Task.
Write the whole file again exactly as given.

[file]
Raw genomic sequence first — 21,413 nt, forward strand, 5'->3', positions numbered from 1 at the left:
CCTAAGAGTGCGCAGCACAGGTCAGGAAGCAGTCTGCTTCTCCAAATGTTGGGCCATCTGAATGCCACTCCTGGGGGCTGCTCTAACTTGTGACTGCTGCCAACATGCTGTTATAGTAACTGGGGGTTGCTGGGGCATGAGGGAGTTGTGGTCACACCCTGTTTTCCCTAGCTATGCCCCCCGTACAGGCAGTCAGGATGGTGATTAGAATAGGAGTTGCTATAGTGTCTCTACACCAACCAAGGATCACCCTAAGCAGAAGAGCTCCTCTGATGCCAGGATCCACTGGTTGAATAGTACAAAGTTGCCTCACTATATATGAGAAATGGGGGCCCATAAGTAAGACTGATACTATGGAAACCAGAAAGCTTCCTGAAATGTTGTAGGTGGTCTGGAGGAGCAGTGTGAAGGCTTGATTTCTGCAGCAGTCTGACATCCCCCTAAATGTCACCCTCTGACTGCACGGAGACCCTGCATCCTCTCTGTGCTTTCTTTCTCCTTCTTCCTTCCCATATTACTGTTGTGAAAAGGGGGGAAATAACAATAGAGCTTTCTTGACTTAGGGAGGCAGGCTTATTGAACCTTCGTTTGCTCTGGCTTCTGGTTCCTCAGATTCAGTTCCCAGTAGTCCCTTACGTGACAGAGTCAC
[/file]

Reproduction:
Raw genomic sequence first — 21,413 nt, forward strand, 5'->3', positions numbered from 1 at the left:
CCTAAGAGTGCGCAGCACAGGTCAGGAAGCAGTCTGCTTCTCCAAATGTTGGGCCATCTGAATGCCACTCCTGGGGGCTGCTCTAACTTGTGACTGCTGCCAACATGCTGTTATAGTAACTGGGGGTTGCTGGGGCATGAGGGAGTTGTGGTCACACCCTGTTTTCCCTAGCTATGCCCCCCGTACAGGCAGTCAGGATGGTGATTAGAATAGGAGTTGCTATAGTGTCTCTACACCAACCAAGGATCACCCTAAGCAGAAGAGCTCCTCTGATGCCAGGATCCACTGGTTGAATAGTACAAAGTTGCCTCACTATATATGAGAAATGGGGGCCCATAAGTAAGACTGATACTATGGAAACCAGAAAGCTTCCTGAAATGTTGTAGGTGGTCTGGAGGAGCAGTGTGAAGGCTTGATTTCTGCAGCAGTCTGACATCCCCCTAAATGTCACCCTCTGACTGCACGGAGACCCTGCATCCTCTCTGTGCTTTCTTTCTCCTTCTTCCTTCCCATATTACTGTTGTGAAAAGGGGGGAAATAACAATAGAGCTTTCTTGACTTAGGGAGGCAGGCTTATTGAACCTTCGTTTGCTCTGGCTTCTGGTTCCTCAGATTCAGTTCCCAGTAGTCCCTTACGTGACAGAGTCAC